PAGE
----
Holy Cow! 我的天啊！It seems like this 20 Dollar Travel video series might actually work out! The pilot episode of 20 Dollar Traveling (Shanghai) was relatively popular, especially in China. In fact, lots of opportunities have suddenly emerged after the video went … Continue reading →
If you live in China (or plan to live in China) but don’t speak Chinese, this article is for you. Although it’s technically possible to spend a long time in China without ever learning to speak or read 中文, your life here will … Continue reading →
Foot reflexology based on a system of zones and reflex areas that purportedly reflect an image of the body on the feet, with the premise that such work can have a physical change on the body. It is believed that … Continue reading →
The more I learn about China, the more I realize I don’t know and never will know. That being said, I still have a clearer insight on life in China than I did when I first got here one year … Continue reading →
I love trying new food, especially when I have to travel to eat it. In the far west of China’s XinJiang province is a small city called Kashgar, where you can find an interesting Muslim Uyghur specialty: roasted pigeon. Click here to watch … Continue reading →
Hands down, my favorite part about visiting Xi’an was trying all kinds of new, delicious foods. Watch this special eight-minute video to see some of the street foods that I sampled during my recent trip to Shaanxi’s capital.
After waiting almost two weeks to receive my passport with a renewed residence permit, I’m free to live in China for another year, and my long-awaited journey across China has finally begun. First stop, Zibo, for some delicious homemade jiaozi.
Sitting down to eat a traditional Chinese meal with friends is one of the best parts about living in China and one of the best ways to experience Chinese culture. Every so often, my colleagues invite me to join them for … Continue reading →
It’s no secret that China suffers from some of the worst air quality in the world, but how does abhorrent air quality affect people who work or exercise outdoors? I want to see if I can tell the difference between exercising on … Continue reading →
I’ve worked in Asia for more than a year, and up to this point, I’ve lived in obscure towns and cities far from the heart of lights and activity. After visiting the oriental metropolis of Shanghai for six days then returning … Continue reading →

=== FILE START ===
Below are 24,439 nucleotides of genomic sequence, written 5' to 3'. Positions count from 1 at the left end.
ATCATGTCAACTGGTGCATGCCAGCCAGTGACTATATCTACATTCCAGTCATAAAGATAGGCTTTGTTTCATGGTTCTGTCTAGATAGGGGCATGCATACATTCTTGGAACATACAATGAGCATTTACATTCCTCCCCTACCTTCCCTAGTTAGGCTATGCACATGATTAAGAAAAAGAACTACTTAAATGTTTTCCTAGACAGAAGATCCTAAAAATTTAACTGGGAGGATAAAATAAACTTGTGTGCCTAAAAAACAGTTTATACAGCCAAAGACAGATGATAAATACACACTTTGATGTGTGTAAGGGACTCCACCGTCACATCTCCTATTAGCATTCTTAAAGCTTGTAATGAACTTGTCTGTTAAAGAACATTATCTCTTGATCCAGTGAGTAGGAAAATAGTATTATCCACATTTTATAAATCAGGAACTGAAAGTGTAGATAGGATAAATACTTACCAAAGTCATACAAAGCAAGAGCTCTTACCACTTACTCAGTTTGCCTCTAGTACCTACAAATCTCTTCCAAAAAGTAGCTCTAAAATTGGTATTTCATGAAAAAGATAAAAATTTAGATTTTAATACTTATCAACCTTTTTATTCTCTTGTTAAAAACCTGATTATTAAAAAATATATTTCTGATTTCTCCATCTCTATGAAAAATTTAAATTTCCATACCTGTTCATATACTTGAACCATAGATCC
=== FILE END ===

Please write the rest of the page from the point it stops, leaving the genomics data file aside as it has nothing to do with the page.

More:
No trip to China would be complete without a stop in Shanghai. During my short stay in the ‘Paris of the East,’ I filmed a few of the attractions and restaurants I visited, so watch this video and maybe you’ll … Continue reading →
If you’re a foreigner living or traveling in Asia, sometimes nature calls when you least expect it. And if you’re far from home, you’ll have to run to the nearest public restroom to take care of business. Unlike in western bathrooms, … Continue reading →
If you travel to Qingdao, you have to visit the Tsingtao Brewery, or the “World of Tsingtao.” Within its red brick walls lies the historic secrets of the Tsingtao brewing process, some bizarre exhibits, and of course, free beer.
The Chinese flea market is a place where farmers, artisans, salesmen and chefs pack together snugly to sell their wares in a giant dirt lot divided by rows of trees and small tents. Watch this video to get an up-close … Continue reading →
I’ve adjusted to the culture shock of being a white guy in China well enough, but one aspect of living here will never sink in: Chinese bromance with foreigners. Sometimes living in the PRC makes me feel like a smoking … Continue reading →
As a country undergoing the grandest developmental makeover in recent history, China is becoming an increasingly popular destination for ESL teachers and backpackers alike. Traveling to China for the first time can be intimidating, but it shouldn’t be if you … Continue reading →
Americans snack on beef jerky. Chinese people snack on chicken feet. After months of living in China and seeing—but never touching—pre-packaged chicken feet on the shelves of every supermarket here, the time has come to sample this oddly popular Chinese snack. … Continue reading →
In this video I ask students in China what they want for Christmas, and it turns out that ordinary apples are the Christmastime Tickle-Me-Elmo of China. Watch this video and you’ll see what I mean. Students here love apples, and they … Continue reading →
A typical dorm room in China is crowded with four to six college students. The students share a large public restroom, but hot water is shut off during the winter. So how are they supposed to shower? I asked many … Continue reading →